Maybe that’s the real conundrum of the times in which we live:  there’s no turning back from what technology, ‘90s style and beyond, has wrought, even if it has us longing for a kinder, simpler time.  Put to its best use, that same technology makes it easy to relive—and build on—those ideas and moments from an earlier decade that have as much relevance and resonance now.

Could there be a better time than this for a revival of Tony Kushner’s epic play, Angels in America, with its undercurrent of secrets and lies, love and death, corruption that seems mild by today’s standards?

AIDS may not be the death sentence it once was, but it’s still with us. Celebrities like Rock Hudson and Magic Johnson gave HIV/AIDS a high-profile face but it took lots of good people acting up to make the government pay attention. The decade that saw men beaten up by police for being gay also brought them out into the streets in anger and pride. No small irony that it was a decade also marked by the brutal beating of a black man by a group of white men in Howard Beach, Queens. Decades later, there’s no room for complacency.  We’re still fighting for health care, equal rights, equal pay. Gun control. If the medium is the message, we have Twitter and Facebook at their best, and worst, to bring visibility to the fight(s). We also have the ‘80s to thank for the way it took protest branding to a new level.  The powerful, provocative Silence=Death poster/slogan paved the way for pink pussy hats and Black Lives Matter.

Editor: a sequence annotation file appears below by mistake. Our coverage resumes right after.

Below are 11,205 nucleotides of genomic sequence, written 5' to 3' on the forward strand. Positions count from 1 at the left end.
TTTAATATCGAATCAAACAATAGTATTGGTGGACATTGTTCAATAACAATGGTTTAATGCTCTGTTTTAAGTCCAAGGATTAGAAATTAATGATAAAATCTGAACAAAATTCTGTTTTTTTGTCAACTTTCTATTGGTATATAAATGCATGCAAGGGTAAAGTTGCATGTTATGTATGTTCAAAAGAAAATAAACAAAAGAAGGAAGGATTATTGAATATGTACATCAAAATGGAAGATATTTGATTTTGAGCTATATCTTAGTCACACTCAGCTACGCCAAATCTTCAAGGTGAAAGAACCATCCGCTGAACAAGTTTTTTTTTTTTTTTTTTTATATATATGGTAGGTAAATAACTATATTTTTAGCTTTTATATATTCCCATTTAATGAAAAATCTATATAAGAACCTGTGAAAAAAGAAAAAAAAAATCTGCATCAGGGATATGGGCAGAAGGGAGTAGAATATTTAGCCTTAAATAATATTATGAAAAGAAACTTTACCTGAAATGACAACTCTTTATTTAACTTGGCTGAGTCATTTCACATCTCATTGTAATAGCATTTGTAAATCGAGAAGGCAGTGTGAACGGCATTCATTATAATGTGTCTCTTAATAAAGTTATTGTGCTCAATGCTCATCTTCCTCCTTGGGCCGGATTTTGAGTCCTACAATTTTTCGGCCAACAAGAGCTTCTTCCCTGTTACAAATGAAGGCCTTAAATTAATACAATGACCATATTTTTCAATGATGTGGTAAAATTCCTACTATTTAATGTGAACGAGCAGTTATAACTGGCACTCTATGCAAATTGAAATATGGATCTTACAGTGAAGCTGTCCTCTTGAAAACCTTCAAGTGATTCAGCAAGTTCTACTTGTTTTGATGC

So, let’s put on our red shoes and dance. The Donna Summer Musical is lighting up Broadway.  She’s Gotta Have It, Spike Lee’s 1986 debut movie, is having an updated Netflix reincarnation. Cats, gone from Broadway, is on to its next life in a North American tour that includes Providence, Chicago, Raleigh, and Los Angeles. And let’s remind ourselves, it’s not so much about going back as it is about recognizing all we got from an era that changed our lives.


The sound of one tree falling

I love taking pictures of trees, most often in autumn and winter.  Watching leaves turn a glorious riot of color before they drop to the ground is a gift I never tire of. But there’s something even more compelling when they’re gone, and every knot on every tree trunk, every crooked limb, shows itself.  Until snow comes, there’s no hiding from a sense of feeling exposed.

A few years back, we had a surprise snowstorm on Halloween.  Tree branches snapped. Entire trees toppled, this one across my driveway in the middle of the night.  Nature has her own way of pruning. I didn’t hear a thing.